Write Code, Concepts, Tests and Documentation Concurrently


This is what we usually do to make a library or other body of code:

  • write all the code

  • write some tests

  • change all the code and tests until the tests to pass on our platform

  • start writing documentation and examples

  • upload it and ask people to try it out

This approach has a couple of problems.

  • Coding is fun, while the ancillary tasks can be very boring, tedious and frustrating. So leaving these other tasks as an afterthought results in poor and/or incomplete documentation, testing, and concept definition.

  • Conceptual errors are often discovered when writing documentation, tests and concepts. Discovery of these errors usually results in changed to the code which ripple through the whole library and create a lot of work.

  • Poor/Incomplete documentation/testing/concepts mean that fewer conceptual errors are discovered before code is made available to users.

  • Users will be shipped code which is weak on documentation, tests, and examples and has conceptual errors. Often the library writer doesn't do this intentionally, it's just an effect of the way the code has been developed. Users will discover these problems, reject the library and move on. If the library writer get's any feedback it is likely to be of limited usefulness.

  • So reworking code and documentation after everything is "done" results in a huge amount of extra work - if the work every get's done.

The basic problem is that the ancillary tasks create a lot of useful information and this needs to be cycled back into the library code before anything is shipped. Cycling this information back sooner saves wasted time.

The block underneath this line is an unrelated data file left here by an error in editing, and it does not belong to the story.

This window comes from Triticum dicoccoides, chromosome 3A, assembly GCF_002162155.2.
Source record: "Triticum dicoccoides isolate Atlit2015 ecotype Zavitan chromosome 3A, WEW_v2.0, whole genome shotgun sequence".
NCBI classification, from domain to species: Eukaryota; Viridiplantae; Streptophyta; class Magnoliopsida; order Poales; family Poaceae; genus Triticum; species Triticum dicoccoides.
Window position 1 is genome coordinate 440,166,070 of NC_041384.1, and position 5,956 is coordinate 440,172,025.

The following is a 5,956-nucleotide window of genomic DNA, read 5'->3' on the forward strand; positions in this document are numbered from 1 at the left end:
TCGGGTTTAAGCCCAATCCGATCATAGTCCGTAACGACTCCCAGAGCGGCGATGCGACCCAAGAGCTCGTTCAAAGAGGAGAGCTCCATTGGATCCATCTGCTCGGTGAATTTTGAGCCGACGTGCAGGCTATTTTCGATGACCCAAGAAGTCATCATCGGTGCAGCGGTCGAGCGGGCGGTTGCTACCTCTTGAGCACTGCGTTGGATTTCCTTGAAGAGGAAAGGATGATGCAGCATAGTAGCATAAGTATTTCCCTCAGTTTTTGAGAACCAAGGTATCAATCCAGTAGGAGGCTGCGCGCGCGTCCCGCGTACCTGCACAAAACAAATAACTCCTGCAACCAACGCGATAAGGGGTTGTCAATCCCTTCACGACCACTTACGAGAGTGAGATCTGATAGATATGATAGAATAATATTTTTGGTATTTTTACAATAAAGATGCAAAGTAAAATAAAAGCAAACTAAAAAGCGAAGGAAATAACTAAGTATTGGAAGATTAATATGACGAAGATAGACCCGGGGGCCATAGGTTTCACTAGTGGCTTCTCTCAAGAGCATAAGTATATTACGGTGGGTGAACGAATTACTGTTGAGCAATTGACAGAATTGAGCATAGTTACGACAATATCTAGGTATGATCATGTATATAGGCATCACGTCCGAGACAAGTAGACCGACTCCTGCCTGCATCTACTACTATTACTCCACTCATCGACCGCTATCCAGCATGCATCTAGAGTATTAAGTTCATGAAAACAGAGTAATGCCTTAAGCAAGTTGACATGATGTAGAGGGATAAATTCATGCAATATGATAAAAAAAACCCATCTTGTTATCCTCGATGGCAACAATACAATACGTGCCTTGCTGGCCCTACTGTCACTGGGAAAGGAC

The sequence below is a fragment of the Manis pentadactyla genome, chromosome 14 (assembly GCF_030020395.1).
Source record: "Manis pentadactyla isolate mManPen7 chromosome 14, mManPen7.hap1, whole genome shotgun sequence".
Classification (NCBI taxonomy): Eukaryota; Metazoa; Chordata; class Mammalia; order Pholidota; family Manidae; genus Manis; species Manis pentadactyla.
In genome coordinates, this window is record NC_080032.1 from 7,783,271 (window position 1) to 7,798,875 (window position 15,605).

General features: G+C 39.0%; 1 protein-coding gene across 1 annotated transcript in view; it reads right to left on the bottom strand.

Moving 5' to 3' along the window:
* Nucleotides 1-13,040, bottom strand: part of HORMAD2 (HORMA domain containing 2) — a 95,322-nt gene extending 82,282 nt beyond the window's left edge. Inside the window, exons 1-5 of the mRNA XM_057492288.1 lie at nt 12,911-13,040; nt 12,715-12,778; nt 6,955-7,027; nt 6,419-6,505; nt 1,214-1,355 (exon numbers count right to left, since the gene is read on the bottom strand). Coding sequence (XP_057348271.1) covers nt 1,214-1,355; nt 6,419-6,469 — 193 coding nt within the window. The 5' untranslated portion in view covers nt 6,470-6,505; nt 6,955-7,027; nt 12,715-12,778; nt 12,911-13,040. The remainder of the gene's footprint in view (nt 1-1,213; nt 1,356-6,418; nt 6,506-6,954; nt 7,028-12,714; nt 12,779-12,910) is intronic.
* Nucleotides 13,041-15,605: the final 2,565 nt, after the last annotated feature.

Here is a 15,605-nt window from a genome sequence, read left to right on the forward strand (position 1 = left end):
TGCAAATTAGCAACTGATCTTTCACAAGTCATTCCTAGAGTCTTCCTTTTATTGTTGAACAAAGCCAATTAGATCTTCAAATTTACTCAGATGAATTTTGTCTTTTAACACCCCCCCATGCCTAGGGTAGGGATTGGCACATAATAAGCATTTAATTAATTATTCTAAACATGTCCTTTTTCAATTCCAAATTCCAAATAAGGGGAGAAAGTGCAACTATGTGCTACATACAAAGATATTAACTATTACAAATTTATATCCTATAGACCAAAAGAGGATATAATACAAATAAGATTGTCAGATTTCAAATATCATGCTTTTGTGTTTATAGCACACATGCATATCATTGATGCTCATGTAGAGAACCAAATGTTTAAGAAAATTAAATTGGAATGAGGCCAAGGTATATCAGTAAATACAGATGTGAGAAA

Here is what I recommend instead:

  • write a small group of classes. functions, or templates.

  • use concepts - what are concepts?

  • write documentation for this group

  • write and newly required concept checking classes

  • write a program to test this code

  • Repeat above for the next group.

  • When there is enough to be truely useful to someone, upload the package as ask people to test it. The package may not have all the features planned for it, but it should have enough functionality to be useful.

  • Monitor feedback.

  • add features and make adjustments and repeat cycle above.

In contrast to the first approach.

  • Coding, testing, documentation, are divided into shorter tasks. So the tedium and frustration are much easier to deal with.

  • Information gleaned from documentation, testing, concepts, and user feedback is received sooner and saves much rework and back tracking.

  • The result is a higher quality library which:

    • Exhibits "conceptual integrity". That is, code with a clearly defined purpose which is explained in an way which makes it obvious what the code is meant to do and how to use it.

    • Motviates the user to take the code for a "test drive" by including the code in his own application. This should that convince the user that the library is bug free, useful, and easy to use.

    • Results in the user returning positive feedback and request for more features.

    • Motivates the library writer and perhaps other users to add features to the library.

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